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Do you sell lambskin rugs to wealthy Russian businessmen? Or do you specialize in antique bookshelf repair?
Not all of us have the luxury of working in a traditional niche. Run a search for “content marketing” or “SEO” and you’ll see tens of thousands of businesses and individuals crowding for a shot at visibility. The advantage of serving an unconventional, unique niche is that you’ll experience far less competition, but you’ll also deal with a smaller audience, and you’ll have fewer competitors and resources to guide you in your journey (believe it or not, competitors can actually be a good thing).
So what can businesses in unconventional niches do to improve their chances of SEO success? Here are nine ideas.
1. Get to know your audience.
Before you do anything, take the time to get to know your audience. Basic market research is a good start, but you’ll need to get in-depth to learn your customers’ search habits, needs, and content discovery preferences. This will help you eliminate some of your preconceived notions about how your audience conducts searches, giving you a shortcut to better material and more relevance to your audience’s needs.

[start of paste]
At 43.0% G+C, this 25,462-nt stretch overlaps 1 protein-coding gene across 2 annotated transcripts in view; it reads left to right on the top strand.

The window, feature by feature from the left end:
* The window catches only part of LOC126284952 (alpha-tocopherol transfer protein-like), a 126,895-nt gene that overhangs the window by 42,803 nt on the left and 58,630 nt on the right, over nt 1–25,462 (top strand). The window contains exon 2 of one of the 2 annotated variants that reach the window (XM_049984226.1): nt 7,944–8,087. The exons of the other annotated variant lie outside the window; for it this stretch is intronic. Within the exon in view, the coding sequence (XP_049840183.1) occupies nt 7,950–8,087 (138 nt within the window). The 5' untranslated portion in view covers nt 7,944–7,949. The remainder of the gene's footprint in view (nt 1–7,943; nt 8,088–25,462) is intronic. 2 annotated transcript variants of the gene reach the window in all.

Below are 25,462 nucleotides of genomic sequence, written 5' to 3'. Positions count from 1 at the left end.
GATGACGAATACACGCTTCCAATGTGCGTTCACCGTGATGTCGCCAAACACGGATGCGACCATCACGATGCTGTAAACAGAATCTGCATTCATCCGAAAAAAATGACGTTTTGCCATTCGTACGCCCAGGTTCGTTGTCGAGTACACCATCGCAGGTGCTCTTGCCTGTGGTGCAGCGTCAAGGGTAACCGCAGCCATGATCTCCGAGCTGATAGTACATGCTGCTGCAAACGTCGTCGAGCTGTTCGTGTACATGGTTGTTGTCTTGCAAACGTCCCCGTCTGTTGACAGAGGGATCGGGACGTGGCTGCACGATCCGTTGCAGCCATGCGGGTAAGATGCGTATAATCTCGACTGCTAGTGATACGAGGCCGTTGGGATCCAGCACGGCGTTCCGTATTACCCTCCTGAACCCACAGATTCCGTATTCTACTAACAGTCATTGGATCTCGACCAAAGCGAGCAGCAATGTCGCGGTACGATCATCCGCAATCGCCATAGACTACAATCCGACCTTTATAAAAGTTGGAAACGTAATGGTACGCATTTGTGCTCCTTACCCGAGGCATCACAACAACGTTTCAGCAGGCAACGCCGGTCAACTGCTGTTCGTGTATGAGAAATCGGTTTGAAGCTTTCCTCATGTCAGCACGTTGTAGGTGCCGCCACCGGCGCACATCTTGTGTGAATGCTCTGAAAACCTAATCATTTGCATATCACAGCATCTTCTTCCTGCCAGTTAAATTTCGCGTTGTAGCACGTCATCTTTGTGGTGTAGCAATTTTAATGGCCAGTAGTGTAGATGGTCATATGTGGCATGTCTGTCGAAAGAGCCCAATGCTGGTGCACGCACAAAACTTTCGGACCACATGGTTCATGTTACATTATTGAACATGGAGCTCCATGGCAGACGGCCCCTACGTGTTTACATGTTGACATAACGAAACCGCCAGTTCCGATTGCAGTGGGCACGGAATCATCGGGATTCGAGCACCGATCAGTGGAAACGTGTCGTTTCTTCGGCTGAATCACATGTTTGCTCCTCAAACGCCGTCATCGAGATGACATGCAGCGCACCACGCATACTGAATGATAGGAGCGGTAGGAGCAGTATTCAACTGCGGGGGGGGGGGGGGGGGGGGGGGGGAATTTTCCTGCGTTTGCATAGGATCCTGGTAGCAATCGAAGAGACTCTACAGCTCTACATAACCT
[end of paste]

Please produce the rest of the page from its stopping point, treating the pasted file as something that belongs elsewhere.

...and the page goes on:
2. Dig deep with long-tail phrases.
Once you know how your audience searches for products or information in your niche, you can start your long-tail keyword research. Traditional keywords have lost some value in the years since the Panda and Hummingbird updates revolutionized contextual search, but long-tail keywords are especially important for unique niches. You won’t have much competition, and audience size isn’t a concern; relevance is a bigger priority. Instead of targeting keywords that get you the most traffic, spread out and target a larger number of open long-tail keyword phrases; question-and-answer formats are powerhouses for these industries.
3. Come up with truly original ideas.